At the request of Around the O, T. Bettina Cornwell, a professor in the Lundquist College of Business, offered her views on the best and worst Super Bowl ads, analyzing them from a marketing and corporate social responsibility perspective. Here are her thoughts:
Tide killed it! The Tide “not typical” ad was funny and right for the NFL audience but also commented in a subtle way on the whole Super Bowl advertising phenomenon. It was also on message in terms of communicating product benefit.
From Toyota: “Good Odds” (above) and “One Team.” Toyota’s “Good Odds” inspires and awes. The “One Team” ad is a message for our times and spot on for the Super Bowl emotion. These were both communicating about Toyota’s new emphasis on corporate social responsibility.
I could respect the Budweiser “Stand by You” use of a grand stage to tell the story of what they did to support the victims of disaster. It also supported our vision of how clean and modern their facilities are. It really delivered on corporate social responsibility. While serious, it was balanced by other ads and their “slow TV” Twitter invite to view the Super Bowl with the Clydesdales.
Sprint’s “Evelyn” spoke to our artificial-intelligence-obsessed times with humor and without fear. Moreover, it delivered on brand message in a big way.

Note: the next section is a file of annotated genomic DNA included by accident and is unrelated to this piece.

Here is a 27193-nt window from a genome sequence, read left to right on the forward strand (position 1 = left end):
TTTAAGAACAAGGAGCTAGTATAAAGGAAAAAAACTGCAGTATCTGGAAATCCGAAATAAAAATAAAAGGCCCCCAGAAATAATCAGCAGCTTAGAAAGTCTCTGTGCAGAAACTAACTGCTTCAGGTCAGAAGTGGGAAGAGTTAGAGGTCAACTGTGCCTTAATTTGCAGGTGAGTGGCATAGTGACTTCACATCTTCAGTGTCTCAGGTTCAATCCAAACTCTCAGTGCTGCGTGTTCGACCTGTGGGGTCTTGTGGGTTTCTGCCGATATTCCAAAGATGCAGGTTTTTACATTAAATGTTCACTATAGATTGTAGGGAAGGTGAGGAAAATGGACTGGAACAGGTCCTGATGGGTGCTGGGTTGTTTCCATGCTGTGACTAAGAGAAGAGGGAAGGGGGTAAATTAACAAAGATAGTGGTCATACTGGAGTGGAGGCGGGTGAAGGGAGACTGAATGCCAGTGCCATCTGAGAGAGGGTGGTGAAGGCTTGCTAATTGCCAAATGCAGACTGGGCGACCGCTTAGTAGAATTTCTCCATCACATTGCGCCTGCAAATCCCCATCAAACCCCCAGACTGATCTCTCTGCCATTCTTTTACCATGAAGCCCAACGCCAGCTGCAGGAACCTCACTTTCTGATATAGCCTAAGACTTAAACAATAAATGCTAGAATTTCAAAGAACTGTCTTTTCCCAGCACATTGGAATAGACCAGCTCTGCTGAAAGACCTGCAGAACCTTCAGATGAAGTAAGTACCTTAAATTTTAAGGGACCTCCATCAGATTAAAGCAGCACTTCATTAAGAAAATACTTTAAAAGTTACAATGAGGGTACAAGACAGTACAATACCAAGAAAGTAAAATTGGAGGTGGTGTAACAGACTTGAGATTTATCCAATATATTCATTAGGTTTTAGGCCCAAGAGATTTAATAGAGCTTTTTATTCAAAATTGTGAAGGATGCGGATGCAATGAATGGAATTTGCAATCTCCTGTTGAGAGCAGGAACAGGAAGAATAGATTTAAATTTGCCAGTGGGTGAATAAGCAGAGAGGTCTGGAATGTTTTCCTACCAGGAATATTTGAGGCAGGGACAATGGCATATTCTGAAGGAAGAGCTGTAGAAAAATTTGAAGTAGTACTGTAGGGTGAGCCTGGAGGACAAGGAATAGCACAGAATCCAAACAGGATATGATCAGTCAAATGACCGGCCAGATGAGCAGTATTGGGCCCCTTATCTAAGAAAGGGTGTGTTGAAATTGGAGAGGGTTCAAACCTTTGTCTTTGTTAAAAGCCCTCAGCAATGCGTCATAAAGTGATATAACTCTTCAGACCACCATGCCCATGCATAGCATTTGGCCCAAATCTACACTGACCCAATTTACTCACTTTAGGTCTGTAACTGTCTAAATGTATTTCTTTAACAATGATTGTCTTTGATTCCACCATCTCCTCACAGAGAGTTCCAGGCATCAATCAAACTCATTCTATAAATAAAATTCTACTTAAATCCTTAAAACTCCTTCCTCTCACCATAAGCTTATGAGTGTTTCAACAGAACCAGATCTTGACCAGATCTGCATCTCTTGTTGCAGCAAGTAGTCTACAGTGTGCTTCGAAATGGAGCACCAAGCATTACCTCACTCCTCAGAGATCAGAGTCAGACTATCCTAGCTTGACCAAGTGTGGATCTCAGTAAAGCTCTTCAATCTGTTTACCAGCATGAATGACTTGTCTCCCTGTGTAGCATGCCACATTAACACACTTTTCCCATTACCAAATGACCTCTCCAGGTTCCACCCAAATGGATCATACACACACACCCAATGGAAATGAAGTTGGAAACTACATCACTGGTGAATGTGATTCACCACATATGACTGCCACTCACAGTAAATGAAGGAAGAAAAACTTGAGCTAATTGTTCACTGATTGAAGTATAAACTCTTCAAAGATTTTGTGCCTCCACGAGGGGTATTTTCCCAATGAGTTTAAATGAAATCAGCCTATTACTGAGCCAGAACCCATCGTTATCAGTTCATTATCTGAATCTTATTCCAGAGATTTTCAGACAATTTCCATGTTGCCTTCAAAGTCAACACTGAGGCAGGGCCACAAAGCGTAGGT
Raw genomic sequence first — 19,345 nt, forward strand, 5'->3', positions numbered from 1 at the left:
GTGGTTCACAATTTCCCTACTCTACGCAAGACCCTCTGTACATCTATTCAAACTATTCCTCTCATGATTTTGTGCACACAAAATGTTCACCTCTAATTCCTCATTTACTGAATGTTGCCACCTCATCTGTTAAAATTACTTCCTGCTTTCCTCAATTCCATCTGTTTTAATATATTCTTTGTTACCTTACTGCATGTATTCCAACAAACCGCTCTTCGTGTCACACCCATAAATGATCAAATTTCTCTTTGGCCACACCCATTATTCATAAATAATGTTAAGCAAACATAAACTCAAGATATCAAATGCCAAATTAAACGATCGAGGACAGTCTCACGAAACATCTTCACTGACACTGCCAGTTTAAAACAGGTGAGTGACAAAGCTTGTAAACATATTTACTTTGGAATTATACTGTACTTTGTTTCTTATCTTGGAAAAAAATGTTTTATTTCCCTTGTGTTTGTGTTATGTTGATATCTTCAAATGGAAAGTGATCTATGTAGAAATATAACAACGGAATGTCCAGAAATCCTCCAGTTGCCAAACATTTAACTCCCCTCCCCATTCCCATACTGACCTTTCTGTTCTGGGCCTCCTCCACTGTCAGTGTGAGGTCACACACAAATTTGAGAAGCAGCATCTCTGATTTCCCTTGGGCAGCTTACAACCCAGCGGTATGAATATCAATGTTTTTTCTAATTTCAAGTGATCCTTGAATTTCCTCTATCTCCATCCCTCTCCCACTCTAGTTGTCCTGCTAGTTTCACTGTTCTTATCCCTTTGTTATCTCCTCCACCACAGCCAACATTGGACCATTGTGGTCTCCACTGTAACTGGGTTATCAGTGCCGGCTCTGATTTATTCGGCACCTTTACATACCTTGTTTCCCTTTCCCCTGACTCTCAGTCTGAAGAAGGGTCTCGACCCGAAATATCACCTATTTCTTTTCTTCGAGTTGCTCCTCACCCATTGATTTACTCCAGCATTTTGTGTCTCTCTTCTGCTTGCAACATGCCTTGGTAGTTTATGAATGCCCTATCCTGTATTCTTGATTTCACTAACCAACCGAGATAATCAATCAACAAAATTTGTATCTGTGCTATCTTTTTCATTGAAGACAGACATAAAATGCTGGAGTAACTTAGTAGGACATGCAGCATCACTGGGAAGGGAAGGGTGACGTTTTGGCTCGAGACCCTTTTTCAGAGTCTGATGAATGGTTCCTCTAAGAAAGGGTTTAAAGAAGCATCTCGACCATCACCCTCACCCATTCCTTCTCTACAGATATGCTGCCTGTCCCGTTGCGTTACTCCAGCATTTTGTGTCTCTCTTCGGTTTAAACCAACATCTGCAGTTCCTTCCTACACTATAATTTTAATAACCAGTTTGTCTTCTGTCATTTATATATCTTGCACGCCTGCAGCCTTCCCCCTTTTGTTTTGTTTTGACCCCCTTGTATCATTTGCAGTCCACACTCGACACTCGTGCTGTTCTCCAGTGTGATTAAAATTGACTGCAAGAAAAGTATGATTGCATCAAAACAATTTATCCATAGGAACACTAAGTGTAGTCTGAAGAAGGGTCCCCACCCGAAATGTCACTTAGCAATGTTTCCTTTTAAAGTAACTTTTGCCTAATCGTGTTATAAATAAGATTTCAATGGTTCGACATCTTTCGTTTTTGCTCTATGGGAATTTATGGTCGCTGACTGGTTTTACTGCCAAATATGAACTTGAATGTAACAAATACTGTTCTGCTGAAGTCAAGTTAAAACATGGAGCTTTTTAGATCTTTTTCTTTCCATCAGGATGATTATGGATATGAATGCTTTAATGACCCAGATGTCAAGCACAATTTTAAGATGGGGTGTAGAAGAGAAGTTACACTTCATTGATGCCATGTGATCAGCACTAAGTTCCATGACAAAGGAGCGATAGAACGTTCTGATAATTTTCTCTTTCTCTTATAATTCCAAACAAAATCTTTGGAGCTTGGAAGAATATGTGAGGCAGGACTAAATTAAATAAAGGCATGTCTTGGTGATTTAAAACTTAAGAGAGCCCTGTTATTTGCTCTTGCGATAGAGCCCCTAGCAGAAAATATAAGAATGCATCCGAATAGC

Parts of the Alexa spot were so good, especially Gordon Ramsay’s bit about grilled cheese and Rebel Wilson’s mood from the bush. In terms of having a product-based message, if present at all, it was distant. Was the message that Alexa delivers unbiased information? It made me wonder if there was a worry that I should have been having about biased information.
Sugar and salt struggled to win the bottom:
Pepsi's retro ad and Coke’s message, despite being true to their advertising history, did not inspire.
I was not keen on the Pringles “Wow” commercial. From the out-of-context, “sepia-tone feel” to the over-the-top dramatics of stacking Pringles to combine flavors—it was awkward.
The M&Ms “Human” ad told nothing of the product and offered a storyline that felt like that joke where someone gets to the end and it is just not that funny.
—Around the O